2. Effective supply is decreased - people search for longer - Benjamin and Kochin said 1/3 lower when dole would be at 1913 level. They point out that high correlation between bnefits and unemployment. Proportion of women claiming benefits was highly correlated with the regulations. Level of benefits go up quite quickly. "The rmy of unemployed staning watch in Britain at the publication of the General Theory was largely a volunteer army". By 1938 one could get 60% of average wage as a benefit. He claims that administration was more generous.
1. In appropriate ad hoc model. Benefit affects supply and lost GDP is demand
2. The assume that the government for benefit to ratio. Level of benefits not the ratio should be used
3. Benefits and Unemployment correlated
4. Huton - no evidence of search "The behaviour of the unemployed in searching for employment gives no evidence that the possibility of drawing unemployment insurance benefit has retarded the efforts of the unemployed to get back to work. It has removed the cutting edge that would otherwise attend that search"(Wright)
5. Models not robbust. If you take out 1920(Worswick), then the result will not hold
6. There is no correlation between the replacement ratio and unemployment (Collins)
7. The average claimant was not a man eith eife and two children. Everyone is looked, only adult male shoul be. Then the benefits to wage ratio would never exceed 45%
8. Sysstem no more lax
9. More married women registering when benefits available. does not imply that they were unemployed before (Howson, Hatton)
10. in 1936 73% of unemployed live below the powerty line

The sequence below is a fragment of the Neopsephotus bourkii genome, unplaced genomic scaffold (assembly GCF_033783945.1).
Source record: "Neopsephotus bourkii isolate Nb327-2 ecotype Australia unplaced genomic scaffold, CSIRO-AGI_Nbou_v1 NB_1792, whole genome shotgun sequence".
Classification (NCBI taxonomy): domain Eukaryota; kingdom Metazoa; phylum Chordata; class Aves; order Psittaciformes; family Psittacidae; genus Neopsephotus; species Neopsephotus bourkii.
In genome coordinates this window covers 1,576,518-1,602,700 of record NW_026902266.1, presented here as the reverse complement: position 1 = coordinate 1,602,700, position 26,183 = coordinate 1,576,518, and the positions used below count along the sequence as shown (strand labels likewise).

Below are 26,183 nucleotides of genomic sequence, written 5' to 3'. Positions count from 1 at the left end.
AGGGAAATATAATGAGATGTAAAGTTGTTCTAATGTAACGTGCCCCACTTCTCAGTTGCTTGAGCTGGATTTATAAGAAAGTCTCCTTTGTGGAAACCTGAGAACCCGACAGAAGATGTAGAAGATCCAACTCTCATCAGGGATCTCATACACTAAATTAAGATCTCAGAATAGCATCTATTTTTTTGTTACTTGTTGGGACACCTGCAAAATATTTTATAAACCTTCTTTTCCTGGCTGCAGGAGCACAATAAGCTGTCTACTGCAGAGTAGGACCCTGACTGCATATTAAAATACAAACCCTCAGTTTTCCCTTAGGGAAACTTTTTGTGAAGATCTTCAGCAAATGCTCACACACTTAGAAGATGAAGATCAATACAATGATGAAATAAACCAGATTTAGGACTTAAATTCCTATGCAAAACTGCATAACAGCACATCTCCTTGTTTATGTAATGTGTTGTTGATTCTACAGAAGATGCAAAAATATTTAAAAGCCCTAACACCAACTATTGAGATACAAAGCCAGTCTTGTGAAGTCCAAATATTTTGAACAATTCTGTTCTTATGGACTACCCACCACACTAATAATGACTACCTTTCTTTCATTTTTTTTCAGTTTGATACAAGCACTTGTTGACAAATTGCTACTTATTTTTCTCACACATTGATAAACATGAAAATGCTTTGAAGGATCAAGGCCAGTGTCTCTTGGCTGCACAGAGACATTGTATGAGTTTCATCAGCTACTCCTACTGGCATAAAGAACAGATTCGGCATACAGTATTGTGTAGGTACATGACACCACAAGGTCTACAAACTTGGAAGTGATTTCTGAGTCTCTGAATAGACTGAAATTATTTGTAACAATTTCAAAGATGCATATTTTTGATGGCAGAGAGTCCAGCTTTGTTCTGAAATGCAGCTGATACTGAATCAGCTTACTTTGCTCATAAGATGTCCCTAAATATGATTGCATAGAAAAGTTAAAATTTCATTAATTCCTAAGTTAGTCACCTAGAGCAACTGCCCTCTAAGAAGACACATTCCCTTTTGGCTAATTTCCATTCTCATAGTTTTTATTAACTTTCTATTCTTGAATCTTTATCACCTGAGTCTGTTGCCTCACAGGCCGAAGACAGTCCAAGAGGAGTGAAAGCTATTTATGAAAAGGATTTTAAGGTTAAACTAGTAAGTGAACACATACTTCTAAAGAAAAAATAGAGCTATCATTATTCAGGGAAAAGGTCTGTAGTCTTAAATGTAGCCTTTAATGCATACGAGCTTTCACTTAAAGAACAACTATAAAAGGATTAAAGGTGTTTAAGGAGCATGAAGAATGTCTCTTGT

11. long term unemployeed get less support.
12. household evidence (Eichengreen). New Survey of London Lif and Labourin 1928 showed that head of families never choose unemployed, some secondary workers did.
13. Keynes - state needs to interwene
3. Demand for labour is decreased - they use benefit subsidize short time working. Temporary lay offs and the oxo system (systematic short time working). People temporarily stopped often. Working hours got shorter. More leisure for workers. But only about 150 000 on any systematic scheme of work sharing. (25% of workers working short time exploited the system).
1. Not tied to wages (benefit close to employment wage)
2. Does not depend on the amount worked in the industry
3. You do not have to be unemployed for more than a day to claim benefit
1911 founded with only 2.25m coverage, 1921 extended coverage and allowance for children. nly short term. 1924 also long term benefit. 1931 National Economy Act - reduced benefits by 10% and means tested. 1934 centrally controlled payment, 1935 restrictions abolished. Now most covered.